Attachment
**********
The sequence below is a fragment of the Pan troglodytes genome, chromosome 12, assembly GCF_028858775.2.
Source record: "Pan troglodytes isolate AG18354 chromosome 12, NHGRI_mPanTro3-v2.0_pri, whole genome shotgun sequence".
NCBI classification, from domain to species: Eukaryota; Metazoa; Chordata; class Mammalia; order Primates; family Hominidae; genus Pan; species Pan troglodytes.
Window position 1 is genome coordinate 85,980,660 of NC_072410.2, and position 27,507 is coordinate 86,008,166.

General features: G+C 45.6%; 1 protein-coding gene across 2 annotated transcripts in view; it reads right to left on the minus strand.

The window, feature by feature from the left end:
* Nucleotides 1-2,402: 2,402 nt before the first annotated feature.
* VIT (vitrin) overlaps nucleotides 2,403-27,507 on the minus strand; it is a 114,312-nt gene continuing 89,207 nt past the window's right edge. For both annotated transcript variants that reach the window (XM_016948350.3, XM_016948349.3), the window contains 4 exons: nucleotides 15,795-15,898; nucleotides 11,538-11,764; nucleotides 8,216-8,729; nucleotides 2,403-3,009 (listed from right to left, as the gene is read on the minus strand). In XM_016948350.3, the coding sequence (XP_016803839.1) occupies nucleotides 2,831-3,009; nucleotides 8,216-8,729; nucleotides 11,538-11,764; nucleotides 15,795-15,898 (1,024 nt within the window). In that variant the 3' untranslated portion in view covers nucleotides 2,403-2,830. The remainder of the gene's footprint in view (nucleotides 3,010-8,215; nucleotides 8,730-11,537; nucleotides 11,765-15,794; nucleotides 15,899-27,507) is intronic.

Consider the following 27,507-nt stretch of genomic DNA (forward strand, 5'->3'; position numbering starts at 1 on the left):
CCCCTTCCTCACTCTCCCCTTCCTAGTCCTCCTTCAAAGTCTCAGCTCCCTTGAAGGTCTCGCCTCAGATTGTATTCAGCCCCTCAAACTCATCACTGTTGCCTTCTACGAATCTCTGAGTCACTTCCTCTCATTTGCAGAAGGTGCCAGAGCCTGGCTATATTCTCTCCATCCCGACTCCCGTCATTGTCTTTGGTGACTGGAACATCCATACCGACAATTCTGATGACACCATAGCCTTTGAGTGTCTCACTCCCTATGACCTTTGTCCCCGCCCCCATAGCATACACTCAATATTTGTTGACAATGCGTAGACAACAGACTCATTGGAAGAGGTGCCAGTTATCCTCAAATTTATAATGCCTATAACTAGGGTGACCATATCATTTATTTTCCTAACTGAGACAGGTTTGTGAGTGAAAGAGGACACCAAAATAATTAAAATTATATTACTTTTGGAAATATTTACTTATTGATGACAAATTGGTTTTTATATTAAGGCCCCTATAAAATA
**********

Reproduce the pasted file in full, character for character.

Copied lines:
The sequence below is a fragment of the Pan troglodytes genome, chromosome 12, assembly GCF_028858775.2.
Source record: "Pan troglodytes isolate AG18354 chromosome 12, NHGRI_mPanTro3-v2.0_pri, whole genome shotgun sequence".
NCBI classification, from domain to species: Eukaryota; Metazoa; Chordata; class Mammalia; order Primates; family Hominidae; genus Pan; species Pan troglodytes.
Window position 1 is genome coordinate 85,980,660 of NC_072410.2, and position 27,507 is coordinate 86,008,166.

General features: G+C 45.6%; 1 protein-coding gene across 2 annotated transcripts in view; it reads right to left on the minus strand.

The window, feature by feature from the left end:
* Nucleotides 1-2,402: 2,402 nt before the first annotated feature.
* VIT (vitrin) overlaps nucleotides 2,403-27,507 on the minus strand; it is a 114,312-nt gene continuing 89,207 nt past the window's right edge. For both annotated transcript variants that reach the window (XM_016948350.3, XM_016948349.3), the window contains 4 exons: nucleotides 15,795-15,898; nucleotides 11,538-11,764; nucleotides 8,216-8,729; nucleotides 2,403-3,009 (listed from right to left, as the gene is read on the minus strand). In XM_016948350.3, the coding sequence (XP_016803839.1) occupies nucleotides 2,831-3,009; nucleotides 8,216-8,729; nucleotides 11,538-11,764; nucleotides 15,795-15,898 (1,024 nt within the window). In that variant the 3' untranslated portion in view covers nucleotides 2,403-2,830. The remainder of the gene's footprint in view (nucleotides 3,010-8,215; nucleotides 8,730-11,537; nucleotides 11,765-15,794; nucleotides 15,899-27,507) is intronic.

Consider the following 27,507-nt stretch of genomic DNA (forward strand, 5'->3'; position numbering starts at 1 on the left):
CCCCTTCCTCACTCTCCCCTTCCTAGTCCTCCTTCAAAGTCTCAGCTCCCTTGAAGGTCTCGCCTCAGATTGTATTCAGCCCCTCAAACTCATCACTGTTGCCTTCTACGAATCTCTGAGTCACTTCCTCTCATTTGCAGAAGGTGCCAGAGCCTGGCTATATTCTCTCCATCCCGACTCCCGTCATTGTCTTTGGTGACTGGAACATCCATACCGACAATTCTGATGACACCATAGCCTTTGAGTGTCTCACTCCCTATGACCTTTGTCCCCGCCCCCATAGCATACACTCAATATTTGTTGACAATGCGTAGACAACAGACTCATTGGAAGAGGTGCCAGTTATCCTCAAATTTATAATGCCTATAACTAGGGTGACCATATCATTTATTTTCCTAACTGAGACAGGTTTGTGAGTGAAAGAGGACACCAAAATAATTAAAATTATATTACTTTTGGAAATATTTACTTATTGATGACAAATTGGTTTTTATATTAAGGCCCCTATAAAATA